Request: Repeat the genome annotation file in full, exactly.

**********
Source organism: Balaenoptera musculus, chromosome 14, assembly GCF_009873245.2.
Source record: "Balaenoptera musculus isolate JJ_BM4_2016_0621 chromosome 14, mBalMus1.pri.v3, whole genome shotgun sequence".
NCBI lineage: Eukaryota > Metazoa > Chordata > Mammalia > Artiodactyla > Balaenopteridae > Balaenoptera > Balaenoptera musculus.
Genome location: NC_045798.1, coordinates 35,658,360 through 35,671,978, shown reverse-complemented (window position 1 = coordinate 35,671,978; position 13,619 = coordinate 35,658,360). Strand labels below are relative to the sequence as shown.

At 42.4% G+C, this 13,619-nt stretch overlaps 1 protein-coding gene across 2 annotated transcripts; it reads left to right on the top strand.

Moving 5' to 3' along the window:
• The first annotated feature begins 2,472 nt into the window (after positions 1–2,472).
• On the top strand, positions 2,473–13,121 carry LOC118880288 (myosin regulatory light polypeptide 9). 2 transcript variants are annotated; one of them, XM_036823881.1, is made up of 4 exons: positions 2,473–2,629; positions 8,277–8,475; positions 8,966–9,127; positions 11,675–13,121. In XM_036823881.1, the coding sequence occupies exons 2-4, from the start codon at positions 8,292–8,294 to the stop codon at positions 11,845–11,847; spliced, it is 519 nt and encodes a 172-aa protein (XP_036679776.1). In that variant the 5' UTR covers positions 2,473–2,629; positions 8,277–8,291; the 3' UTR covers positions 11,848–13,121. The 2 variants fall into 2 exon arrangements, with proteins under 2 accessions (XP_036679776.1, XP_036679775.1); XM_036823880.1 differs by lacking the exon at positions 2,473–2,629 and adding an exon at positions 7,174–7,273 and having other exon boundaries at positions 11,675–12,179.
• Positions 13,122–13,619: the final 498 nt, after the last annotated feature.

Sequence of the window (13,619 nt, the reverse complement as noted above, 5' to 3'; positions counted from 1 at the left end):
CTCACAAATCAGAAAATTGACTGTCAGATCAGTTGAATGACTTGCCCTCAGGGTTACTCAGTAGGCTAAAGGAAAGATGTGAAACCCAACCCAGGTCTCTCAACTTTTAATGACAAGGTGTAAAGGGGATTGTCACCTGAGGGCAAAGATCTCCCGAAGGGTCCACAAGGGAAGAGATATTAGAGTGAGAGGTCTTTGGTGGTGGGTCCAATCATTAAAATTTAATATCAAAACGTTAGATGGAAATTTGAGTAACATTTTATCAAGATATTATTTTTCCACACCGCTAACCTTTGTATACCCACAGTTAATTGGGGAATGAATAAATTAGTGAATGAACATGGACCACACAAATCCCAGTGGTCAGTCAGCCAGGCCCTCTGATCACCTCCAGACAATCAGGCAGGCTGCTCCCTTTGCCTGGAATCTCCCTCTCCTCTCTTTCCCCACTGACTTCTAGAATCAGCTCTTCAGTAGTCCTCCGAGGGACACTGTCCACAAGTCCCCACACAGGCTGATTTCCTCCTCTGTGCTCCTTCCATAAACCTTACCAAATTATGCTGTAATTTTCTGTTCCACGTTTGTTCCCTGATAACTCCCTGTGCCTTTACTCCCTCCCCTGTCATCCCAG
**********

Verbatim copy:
Source organism: Balaenoptera musculus, chromosome 14, assembly GCF_009873245.2.
Source record: "Balaenoptera musculus isolate JJ_BM4_2016_0621 chromosome 14, mBalMus1.pri.v3, whole genome shotgun sequence".
NCBI lineage: Eukaryota > Metazoa > Chordata > Mammalia > Artiodactyla > Balaenopteridae > Balaenoptera > Balaenoptera musculus.
Genome location: NC_045798.1, coordinates 35,658,360 through 35,671,978, shown reverse-complemented (window position 1 = coordinate 35,671,978; position 13,619 = coordinate 35,658,360). Strand labels below are relative to the sequence as shown.

At 42.4% G+C, this 13,619-nt stretch overlaps 1 protein-coding gene across 2 annotated transcripts; it reads left to right on the top strand.

Moving 5' to 3' along the window:
• The first annotated feature begins 2,472 nt into the window (after positions 1–2,472).
• On the top strand, positions 2,473–13,121 carry LOC118880288 (myosin regulatory light polypeptide 9). 2 transcript variants are annotated; one of them, XM_036823881.1, is made up of 4 exons: positions 2,473–2,629; positions 8,277–8,475; positions 8,966–9,127; positions 11,675–13,121. In XM_036823881.1, the coding sequence occupies exons 2-4, from the start codon at positions 8,292–8,294 to the stop codon at positions 11,845–11,847; spliced, it is 519 nt and encodes a 172-aa protein (XP_036679776.1). In that variant the 5' UTR covers positions 2,473–2,629; positions 8,277–8,291; the 3' UTR covers positions 11,848–13,121. The 2 variants fall into 2 exon arrangements, with proteins under 2 accessions (XP_036679776.1, XP_036679775.1); XM_036823880.1 differs by lacking the exon at positions 2,473–2,629 and adding an exon at positions 7,174–7,273 and having other exon boundaries at positions 11,675–12,179.
• Positions 13,122–13,619: the final 498 nt, after the last annotated feature.

Sequence of the window (13,619 nt, the reverse complement as noted above, 5' to 3'; positions counted from 1 at the left end):
CTCACAAATCAGAAAATTGACTGTCAGATCAGTTGAATGACTTGCCCTCAGGGTTACTCAGTAGGCTAAAGGAAAGATGTGAAACCCAACCCAGGTCTCTCAACTTTTAATGACAAGGTGTAAAGGGGATTGTCACCTGAGGGCAAAGATCTCCCGAAGGGTCCACAAGGGAAGAGATATTAGAGTGAGAGGTCTTTGGTGGTGGGTCCAATCATTAAAATTTAATATCAAAACGTTAGATGGAAATTTGAGTAACATTTTATCAAGATATTATTTTTCCACACCGCTAACCTTTGTATACCCACAGTTAATTGGGGAATGAATAAATTAGTGAATGAACATGGACCACACAAATCCCAGTGGTCAGTCAGCCAGGCCCTCTGATCACCTCCAGACAATCAGGCAGGCTGCTCCCTTTGCCTGGAATCTCCCTCTCCTCTCTTTCCCCACTGACTTCTAGAATCAGCTCTTCAGTAGTCCTCCGAGGGACACTGTCCACAAGTCCCCACACAGGCTGATTTCCTCCTCTGTGCTCCTTCCATAAACCTTACCAAATTATGCTGTAATTTTCTGTTCCACGTTTGTTCCCTGATAACTCCCTGTGCCTTTACTCCCTCCCCTGTCATCCCAG